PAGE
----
Determining if given languages are regular or recursively enumerable

I came across following problem:

Suppose $L_1$ and $L_2$ are two languages, $M$ is a Turing machine
$L_1 =\{M|M$ accepts at most 2016 strings$\}$
$L_2=\{M|M$ accepts at least 2016 strings$\}$
If $L=L_1\cap L_2$, then which one of the below is correct?
A) $L'$ is recursively enumerable
B) $L\cap L'$ is recursively enumerable
C) $L\cup L'$ is recursively enumerable
D) $L$ is recursively enumerable

The solution given was:

$L_1$ by definition is regular language (“atmost”). $L_2$ by definition is recursively enumerable (“at least”). Recursively enumerable languages are closed under regular intersection. Hence, $L = L_1 ∩ L_2$ is recursively enumerable. Thus option D. Recursively enumerable languages are not closed under complementation. Hence $L’$ is not recursively enumerable. Hence option A is wrong. And since $L’$ is not recursively enumerable, options B and C are also wrong.

My doubt

I am struggling with how $L_1$ is regular and $L_2$ is recursively enumerable, that is with first two sentences:

$L_1$ by definition is regular language (“atmost”). $L_2$ by definition is recursively enumerable (“at least”).

Usually language definition specifies criteria on format of input string which will allow us to reject or accept it. But here the definition specifies how many strings the language has or its corresponding Turing machine accepts.

I found this similar sounding problem, in which the answer gives membership algorithm and hence proving language in that problem is indeed recursively enumerable. But I feel this does not applies in my problem. Correct? Or the problem is incorrect in telling number of strings languages can accept instead of format of acceptable strings?

• The language $L_1$ is not regular (indeed, it is not even recursive). I suggest ignoring this solution. Jul 29, 2018 at 17:30
• Also, from the fact that "Recursively enumerable languages are not closed under complementation" you cannot conclude that "$L′$ is not recursively enumerable." It might or might not be recursively enumerable.
– rici
Jul 29, 2018 at 17:33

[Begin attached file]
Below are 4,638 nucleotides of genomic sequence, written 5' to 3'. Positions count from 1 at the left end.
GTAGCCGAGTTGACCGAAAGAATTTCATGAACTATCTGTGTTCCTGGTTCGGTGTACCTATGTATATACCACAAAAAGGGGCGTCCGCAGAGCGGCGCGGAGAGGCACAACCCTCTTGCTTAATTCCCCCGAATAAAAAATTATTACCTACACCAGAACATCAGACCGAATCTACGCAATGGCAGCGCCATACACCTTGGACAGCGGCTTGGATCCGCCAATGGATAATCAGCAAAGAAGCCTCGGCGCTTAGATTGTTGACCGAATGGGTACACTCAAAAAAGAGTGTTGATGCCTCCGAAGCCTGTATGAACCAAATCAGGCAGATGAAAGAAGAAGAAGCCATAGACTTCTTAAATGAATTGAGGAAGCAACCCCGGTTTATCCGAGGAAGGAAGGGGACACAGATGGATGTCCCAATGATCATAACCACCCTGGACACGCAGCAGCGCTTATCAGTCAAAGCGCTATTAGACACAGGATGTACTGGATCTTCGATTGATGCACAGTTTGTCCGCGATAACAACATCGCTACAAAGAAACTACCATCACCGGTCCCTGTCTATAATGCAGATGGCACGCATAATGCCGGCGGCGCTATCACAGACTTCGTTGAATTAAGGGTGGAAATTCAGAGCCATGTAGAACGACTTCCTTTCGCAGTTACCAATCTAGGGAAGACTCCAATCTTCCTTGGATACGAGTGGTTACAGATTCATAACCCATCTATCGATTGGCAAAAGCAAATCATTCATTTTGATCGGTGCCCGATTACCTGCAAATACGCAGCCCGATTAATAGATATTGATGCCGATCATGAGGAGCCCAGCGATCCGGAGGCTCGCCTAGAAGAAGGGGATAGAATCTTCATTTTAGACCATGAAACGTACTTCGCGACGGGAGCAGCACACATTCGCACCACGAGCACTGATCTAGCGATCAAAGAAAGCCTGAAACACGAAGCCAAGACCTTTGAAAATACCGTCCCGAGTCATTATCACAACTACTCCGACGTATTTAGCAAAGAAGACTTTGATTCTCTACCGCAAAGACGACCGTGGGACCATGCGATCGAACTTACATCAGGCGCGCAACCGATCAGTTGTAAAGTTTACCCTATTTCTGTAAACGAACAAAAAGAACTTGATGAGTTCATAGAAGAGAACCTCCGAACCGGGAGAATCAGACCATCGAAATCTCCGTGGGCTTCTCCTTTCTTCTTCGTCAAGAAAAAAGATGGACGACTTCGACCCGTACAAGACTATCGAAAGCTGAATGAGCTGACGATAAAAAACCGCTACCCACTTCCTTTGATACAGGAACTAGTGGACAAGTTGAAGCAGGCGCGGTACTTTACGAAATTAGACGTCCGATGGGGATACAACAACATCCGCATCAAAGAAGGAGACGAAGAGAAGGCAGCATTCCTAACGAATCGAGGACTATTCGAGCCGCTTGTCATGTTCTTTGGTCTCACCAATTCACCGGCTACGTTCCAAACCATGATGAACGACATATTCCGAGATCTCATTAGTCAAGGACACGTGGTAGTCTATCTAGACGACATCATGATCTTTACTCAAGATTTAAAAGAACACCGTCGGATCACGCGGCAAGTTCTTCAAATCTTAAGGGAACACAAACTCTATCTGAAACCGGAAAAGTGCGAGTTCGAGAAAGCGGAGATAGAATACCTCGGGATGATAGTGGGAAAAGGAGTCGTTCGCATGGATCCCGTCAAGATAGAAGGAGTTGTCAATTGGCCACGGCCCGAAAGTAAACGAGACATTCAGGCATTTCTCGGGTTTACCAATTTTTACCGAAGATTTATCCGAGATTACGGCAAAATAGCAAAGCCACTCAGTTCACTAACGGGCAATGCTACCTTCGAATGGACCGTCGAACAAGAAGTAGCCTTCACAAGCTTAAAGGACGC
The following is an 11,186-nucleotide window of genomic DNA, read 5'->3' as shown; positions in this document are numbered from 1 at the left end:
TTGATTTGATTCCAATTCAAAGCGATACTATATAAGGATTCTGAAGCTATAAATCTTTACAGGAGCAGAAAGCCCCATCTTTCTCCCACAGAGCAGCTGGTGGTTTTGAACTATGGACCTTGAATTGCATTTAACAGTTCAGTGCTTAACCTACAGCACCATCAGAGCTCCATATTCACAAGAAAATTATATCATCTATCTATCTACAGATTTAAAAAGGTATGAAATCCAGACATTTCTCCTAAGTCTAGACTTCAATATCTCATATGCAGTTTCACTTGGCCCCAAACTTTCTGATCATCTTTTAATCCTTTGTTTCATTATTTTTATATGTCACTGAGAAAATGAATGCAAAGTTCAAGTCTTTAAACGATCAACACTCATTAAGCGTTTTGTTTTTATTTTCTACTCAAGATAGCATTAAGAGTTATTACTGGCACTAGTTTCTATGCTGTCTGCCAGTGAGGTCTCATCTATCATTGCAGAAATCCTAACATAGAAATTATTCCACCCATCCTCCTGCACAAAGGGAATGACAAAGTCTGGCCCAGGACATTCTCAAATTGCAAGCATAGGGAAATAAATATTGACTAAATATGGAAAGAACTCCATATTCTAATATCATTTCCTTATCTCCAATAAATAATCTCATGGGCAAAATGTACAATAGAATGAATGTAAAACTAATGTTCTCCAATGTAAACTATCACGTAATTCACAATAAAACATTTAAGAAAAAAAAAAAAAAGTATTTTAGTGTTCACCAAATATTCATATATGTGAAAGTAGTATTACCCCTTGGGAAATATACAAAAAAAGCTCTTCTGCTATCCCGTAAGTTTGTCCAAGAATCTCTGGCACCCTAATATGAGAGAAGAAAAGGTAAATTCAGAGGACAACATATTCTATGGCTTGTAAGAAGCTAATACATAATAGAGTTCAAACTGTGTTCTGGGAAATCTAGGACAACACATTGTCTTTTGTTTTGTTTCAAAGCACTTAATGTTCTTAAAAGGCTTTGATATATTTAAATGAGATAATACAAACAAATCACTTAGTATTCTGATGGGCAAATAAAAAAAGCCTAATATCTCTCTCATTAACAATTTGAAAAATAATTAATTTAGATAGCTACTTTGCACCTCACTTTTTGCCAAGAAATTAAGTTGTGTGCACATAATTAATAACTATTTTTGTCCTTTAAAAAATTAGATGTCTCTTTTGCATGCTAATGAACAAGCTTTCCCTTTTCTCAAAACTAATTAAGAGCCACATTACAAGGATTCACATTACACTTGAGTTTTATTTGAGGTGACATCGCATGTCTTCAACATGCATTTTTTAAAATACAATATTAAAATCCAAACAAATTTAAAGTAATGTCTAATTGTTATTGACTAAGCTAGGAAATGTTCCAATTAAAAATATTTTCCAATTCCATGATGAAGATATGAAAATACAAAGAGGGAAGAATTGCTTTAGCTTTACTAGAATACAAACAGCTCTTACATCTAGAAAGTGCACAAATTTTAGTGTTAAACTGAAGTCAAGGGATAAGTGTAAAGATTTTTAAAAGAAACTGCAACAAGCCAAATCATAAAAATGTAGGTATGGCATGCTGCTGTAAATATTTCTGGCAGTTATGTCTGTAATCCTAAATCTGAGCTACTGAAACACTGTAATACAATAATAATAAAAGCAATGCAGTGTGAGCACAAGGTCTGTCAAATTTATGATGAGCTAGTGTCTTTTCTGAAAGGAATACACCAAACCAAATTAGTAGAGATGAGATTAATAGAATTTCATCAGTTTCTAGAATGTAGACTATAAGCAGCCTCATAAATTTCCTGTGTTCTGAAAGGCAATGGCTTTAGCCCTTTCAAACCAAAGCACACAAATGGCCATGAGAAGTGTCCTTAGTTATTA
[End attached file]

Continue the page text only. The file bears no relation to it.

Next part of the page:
• $L=L_1\cap L_2=\{M|M$ accepts exactly 2016 strings$\}$. Both $L$ and $L'$ seems unrecognizable. So options A and D are false. How we can firmly say option option B is also false? Both $L$ and $L'$ seems to be uncountable. Is it enough to say that intersection of uncountable sets is not recognizable and hence option B is false?
– Maha
Jul 29, 2018 at 20:09

Your intuition is entirely correct; this solution is nonsense. $L_1$ isn't a regular language; it's not even a decidable language, by Rice's Theorem, and also not recognizable (aka recursively enumerable).

$L_2$ is in fact recognizable. The following algorithm recognizes it:

Take an encoded Turing machine $M$ as input. First simulate it on every input of length ≤ 1 for 1 step, then on every input of length ≤ 2 for 2 steps, and so on. Keep track of how many distinct inputs it's ever accepted. If this number ever exceeds 2016, return True.

But as it turns out, none of this matters to the actual problem. Note that (C) is taking the union of a language with its complement, and the union of any language with its complement is $\Sigma^*$. This language is regular, thus decidable, thus recognizable. So the correct answer is (C).

EDIT: Of course, the intersection of a language with its complement is $\varnothing$, which is also regular, thus decidable, thus recognizable. So (B) is also true.

• I have some doubt. $L=L_1\cap L_2=\{M|M$ accepts exactly 2016 strings$\}$. Both $L$ and $L'$ seems unrecognizable. So options A and D are false. How we can firmly say option option B is also false? Both $L$ and $L'$ seems to be uncountable. Is it enough to say that intersection of uncountable sets is not recognizable and hence option B is false?
– Maha
Jul 29, 2018 at 20:08
• @anir You're right, (B) is also correct, because the intersection of a language and its complement is ∅. Updated the answer. Jul 29, 2018 at 20:09
• @Draconis That doesn't seem quite right. $L_1$ and $L_2$ don't look like complements to me, as as anir says, $L_1\cap L_2 =\{M|\text{$M$accepts exactly 2016 strings}\}$. "at most" and "at least" resp. correspond to $\leq$ and $\geq$, not $\lt$ and $\gt$. Their union is still $\Sigma^*$ (so (C) is correct), but their intersection is not $\varnothing$ (so (B) might not be true).
– HTNW
Jul 30, 2018 at 5:19
• @HTNW Ah, that's the thing: (B) and (C) are asking for the union/intersection of $L$ and $L'$, not of $L_1$ and $L_2$. ($L$ is defined as $L_1 \cap L_2$, that is, Turing machines that accept exactly 2016 strings; it's undecidable and unrecognizable.) Jul 30, 2018 at 5:28
• @Draconis Ah, that makes sense.
– HTNW
Jul 30, 2018 at 5:30